Qui tam lawsuits can be filed by whistleblowers under certain state false claims laws if the fraud involves Medicaid funds or money from state and local agencies.
In order for whistleblowers to receive a reward for their contributions to the recovery of state funds, most states that have whistleblower laws require the whistleblower to bring a qui tam lawsuit against the company or individual cheating the state.
Some state false claims laws apply only to fraud involving Medicaid or other state healthcare funds. In other states, the false claims law applies to a broader range of state – and sometimes local government – programs.
States with false claims laws that apply only to fraud involving Medicaid or other state healthcare funds: Arkansas, Colorado, Connecticut, Louisiana, Michigan, Missouri, New Hampshire, Oklahoma, Texas and Washington.
States with laws that apply to fraud involving a broad range of state-funded programs, including Medicaid: California, Delaware, Florida, Georgia, Hawaii, Illinois, Indiana, Iowa, Maryland (as of 6/1/2015), Massachusetts, Minnesota, Montana, Nevada, New Jersey, New Mexico, New York, North Carolina, Rhode Island, Tennessee, Virginia, and the District of Columbia.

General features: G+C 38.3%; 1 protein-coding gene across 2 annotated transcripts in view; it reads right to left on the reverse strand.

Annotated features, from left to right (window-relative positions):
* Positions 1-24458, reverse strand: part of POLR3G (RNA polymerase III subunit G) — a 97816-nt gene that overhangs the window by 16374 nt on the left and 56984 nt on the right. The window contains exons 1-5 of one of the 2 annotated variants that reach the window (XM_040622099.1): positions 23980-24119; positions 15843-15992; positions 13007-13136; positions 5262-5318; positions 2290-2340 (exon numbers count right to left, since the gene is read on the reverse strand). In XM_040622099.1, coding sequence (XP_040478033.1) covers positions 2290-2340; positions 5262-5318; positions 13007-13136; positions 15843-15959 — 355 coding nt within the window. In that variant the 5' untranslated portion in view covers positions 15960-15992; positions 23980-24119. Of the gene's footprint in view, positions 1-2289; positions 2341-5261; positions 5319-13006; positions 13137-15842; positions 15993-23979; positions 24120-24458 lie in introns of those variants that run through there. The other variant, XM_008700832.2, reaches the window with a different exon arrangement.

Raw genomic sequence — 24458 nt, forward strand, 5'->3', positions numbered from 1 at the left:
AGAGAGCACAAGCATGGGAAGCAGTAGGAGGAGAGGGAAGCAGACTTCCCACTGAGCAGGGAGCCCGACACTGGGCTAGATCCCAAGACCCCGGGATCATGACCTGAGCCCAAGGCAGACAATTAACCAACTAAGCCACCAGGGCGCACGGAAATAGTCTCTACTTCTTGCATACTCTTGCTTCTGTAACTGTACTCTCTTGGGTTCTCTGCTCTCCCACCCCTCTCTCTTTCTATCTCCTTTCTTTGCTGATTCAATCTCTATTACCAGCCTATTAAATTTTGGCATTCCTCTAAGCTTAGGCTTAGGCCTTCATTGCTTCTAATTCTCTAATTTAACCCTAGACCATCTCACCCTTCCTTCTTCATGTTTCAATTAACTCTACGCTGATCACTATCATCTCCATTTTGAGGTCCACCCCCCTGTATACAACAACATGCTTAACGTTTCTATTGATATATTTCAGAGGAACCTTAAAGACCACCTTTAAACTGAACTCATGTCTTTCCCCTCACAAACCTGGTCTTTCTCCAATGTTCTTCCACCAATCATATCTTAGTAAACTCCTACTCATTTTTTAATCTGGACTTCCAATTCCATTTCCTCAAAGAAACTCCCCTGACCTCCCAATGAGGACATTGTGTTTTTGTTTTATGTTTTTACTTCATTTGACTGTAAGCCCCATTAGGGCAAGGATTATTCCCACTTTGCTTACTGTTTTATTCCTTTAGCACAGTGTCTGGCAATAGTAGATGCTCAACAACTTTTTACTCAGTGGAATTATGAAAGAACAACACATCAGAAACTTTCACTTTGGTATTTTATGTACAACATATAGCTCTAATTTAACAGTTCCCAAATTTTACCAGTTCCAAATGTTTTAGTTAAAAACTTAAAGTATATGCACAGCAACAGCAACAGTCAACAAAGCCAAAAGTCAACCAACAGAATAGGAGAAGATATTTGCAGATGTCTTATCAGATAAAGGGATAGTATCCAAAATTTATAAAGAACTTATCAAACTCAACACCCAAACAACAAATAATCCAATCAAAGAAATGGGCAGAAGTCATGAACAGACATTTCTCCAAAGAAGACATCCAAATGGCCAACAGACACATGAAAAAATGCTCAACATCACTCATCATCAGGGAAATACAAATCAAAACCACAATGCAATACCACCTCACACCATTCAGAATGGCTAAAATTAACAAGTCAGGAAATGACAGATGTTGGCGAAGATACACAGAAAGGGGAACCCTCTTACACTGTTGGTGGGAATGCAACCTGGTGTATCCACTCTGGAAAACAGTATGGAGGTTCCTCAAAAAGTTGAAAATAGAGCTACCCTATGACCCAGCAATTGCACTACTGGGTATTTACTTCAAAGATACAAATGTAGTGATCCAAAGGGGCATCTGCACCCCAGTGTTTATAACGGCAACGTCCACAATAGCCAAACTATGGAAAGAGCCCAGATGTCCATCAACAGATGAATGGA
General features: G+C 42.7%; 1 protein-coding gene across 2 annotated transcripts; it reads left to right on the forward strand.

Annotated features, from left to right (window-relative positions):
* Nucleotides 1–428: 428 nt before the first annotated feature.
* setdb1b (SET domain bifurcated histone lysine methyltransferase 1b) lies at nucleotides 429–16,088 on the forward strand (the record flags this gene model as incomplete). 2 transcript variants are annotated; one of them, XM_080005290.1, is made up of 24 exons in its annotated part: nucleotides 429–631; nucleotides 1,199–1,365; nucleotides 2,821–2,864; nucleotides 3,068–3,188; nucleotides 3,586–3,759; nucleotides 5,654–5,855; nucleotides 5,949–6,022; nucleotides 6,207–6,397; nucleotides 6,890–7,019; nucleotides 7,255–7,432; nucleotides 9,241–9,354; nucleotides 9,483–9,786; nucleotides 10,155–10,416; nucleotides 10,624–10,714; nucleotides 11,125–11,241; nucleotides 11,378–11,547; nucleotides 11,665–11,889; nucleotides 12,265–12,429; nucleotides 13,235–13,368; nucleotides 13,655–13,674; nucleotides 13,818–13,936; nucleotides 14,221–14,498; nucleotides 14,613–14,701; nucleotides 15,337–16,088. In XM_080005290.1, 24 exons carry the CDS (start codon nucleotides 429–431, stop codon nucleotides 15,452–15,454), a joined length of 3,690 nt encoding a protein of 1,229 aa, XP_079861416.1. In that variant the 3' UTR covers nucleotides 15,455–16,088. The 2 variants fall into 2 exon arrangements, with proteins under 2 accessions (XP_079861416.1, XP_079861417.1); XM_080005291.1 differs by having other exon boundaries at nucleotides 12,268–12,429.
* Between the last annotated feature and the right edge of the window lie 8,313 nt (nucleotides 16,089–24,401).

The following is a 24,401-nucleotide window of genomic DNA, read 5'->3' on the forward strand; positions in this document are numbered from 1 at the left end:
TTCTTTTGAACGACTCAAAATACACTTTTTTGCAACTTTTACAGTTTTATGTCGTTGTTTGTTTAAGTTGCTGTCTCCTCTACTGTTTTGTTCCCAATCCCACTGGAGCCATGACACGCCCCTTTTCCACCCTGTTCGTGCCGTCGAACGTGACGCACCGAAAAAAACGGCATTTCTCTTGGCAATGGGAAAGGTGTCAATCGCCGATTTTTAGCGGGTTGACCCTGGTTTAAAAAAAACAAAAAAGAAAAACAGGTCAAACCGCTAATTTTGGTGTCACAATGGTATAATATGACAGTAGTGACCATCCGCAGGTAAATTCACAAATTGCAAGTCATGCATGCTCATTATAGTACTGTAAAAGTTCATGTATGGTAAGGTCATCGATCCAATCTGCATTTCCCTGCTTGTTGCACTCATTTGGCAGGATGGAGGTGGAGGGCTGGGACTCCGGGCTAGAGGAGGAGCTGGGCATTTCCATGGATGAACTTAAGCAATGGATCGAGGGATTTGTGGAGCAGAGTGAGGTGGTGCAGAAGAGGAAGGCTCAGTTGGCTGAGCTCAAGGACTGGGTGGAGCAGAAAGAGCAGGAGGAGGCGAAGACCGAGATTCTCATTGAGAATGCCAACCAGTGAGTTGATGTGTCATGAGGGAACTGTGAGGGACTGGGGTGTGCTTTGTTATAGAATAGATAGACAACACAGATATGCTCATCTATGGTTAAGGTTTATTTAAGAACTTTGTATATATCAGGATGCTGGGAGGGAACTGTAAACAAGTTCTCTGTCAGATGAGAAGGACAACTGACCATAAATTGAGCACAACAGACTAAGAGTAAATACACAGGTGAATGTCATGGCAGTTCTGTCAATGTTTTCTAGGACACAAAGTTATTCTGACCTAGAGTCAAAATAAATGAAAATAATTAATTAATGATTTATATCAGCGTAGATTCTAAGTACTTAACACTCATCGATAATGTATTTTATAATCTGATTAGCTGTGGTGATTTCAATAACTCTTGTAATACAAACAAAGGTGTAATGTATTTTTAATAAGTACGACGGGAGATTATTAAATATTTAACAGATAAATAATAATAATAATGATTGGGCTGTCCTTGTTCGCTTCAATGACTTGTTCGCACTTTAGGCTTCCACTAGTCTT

Here are links to the false claims whistleblower laws enacted by states and the District of Columbia:
In at least two states, Arkansas and Missouri, a whistleblower may receive a reward for providing information that leads to the recovery of state funds although these states do not allow whistleblowers to file qui tam lawsuits.
We do not list the false claims acts of states that have neither a qui tam provision nor a whistleblower reward. These include Kansas (KSA 75-7501 through 75-7511, general application), Mississippi (Miss. Code 43-13-201 through 43-13-233, Medicaid only), Nebraska (R.R.S. Neb. 68-934 et seq., Medicaid only), Oregon (ORS 180.750 through 180.785, general application) and Utah (Utah Code 26-20-1 through 26-20-15, healthcare only).
We attempt to keep the information on our site as current as possible, but you should check for recent amendments to the laws before relying on this information.